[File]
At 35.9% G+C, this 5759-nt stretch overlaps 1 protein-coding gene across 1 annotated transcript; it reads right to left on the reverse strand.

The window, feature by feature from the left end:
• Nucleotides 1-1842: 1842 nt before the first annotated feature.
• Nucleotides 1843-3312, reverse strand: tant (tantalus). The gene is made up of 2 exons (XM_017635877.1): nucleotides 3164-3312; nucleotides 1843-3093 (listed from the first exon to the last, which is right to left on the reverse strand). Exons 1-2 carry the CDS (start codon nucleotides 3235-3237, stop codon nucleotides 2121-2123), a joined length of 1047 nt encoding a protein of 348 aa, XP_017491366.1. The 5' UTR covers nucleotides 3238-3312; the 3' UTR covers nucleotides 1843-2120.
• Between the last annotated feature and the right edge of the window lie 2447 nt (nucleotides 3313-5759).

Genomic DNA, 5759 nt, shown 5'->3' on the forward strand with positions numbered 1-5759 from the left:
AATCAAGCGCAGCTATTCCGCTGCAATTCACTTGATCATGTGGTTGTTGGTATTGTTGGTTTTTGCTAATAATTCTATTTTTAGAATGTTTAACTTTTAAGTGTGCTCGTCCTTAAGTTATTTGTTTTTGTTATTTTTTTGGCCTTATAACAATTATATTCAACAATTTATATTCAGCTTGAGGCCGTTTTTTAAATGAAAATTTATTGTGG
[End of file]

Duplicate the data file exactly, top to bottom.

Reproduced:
At 35.9% G+C, this 5759-nt stretch overlaps 1 protein-coding gene across 1 annotated transcript; it reads right to left on the reverse strand.

The window, feature by feature from the left end:
• Nucleotides 1-1842: 1842 nt before the first annotated feature.
• Nucleotides 1843-3312, reverse strand: tant (tantalus). The gene is made up of 2 exons (XM_017635877.1): nucleotides 3164-3312; nucleotides 1843-3093 (listed from the first exon to the last, which is right to left on the reverse strand). Exons 1-2 carry the CDS (start codon nucleotides 3235-3237, stop codon nucleotides 2121-2123), a joined length of 1047 nt encoding a protein of 348 aa, XP_017491366.1. The 5' UTR covers nucleotides 3238-3312; the 3' UTR covers nucleotides 1843-2120.
• Between the last annotated feature and the right edge of the window lie 2447 nt (nucleotides 3313-5759).

Genomic DNA, 5759 nt, shown 5'->3' on the forward strand with positions numbered 1-5759 from the left:
AATCAAGCGCAGCTATTCCGCTGCAATTCACTTGATCATGTGGTTGTTGGTATTGTTGGTTTTTGCTAATAATTCTATTTTTAGAATGTTTAACTTTTAAGTGTGCTCGTCCTTAAGTTATTTGTTTTTGTTATTTTTTTGGCCTTATAACAATTATATTCAACAATTTATATTCAGCTTGAGGCCGTTTTTTAAATGAAAATTTATTGTGG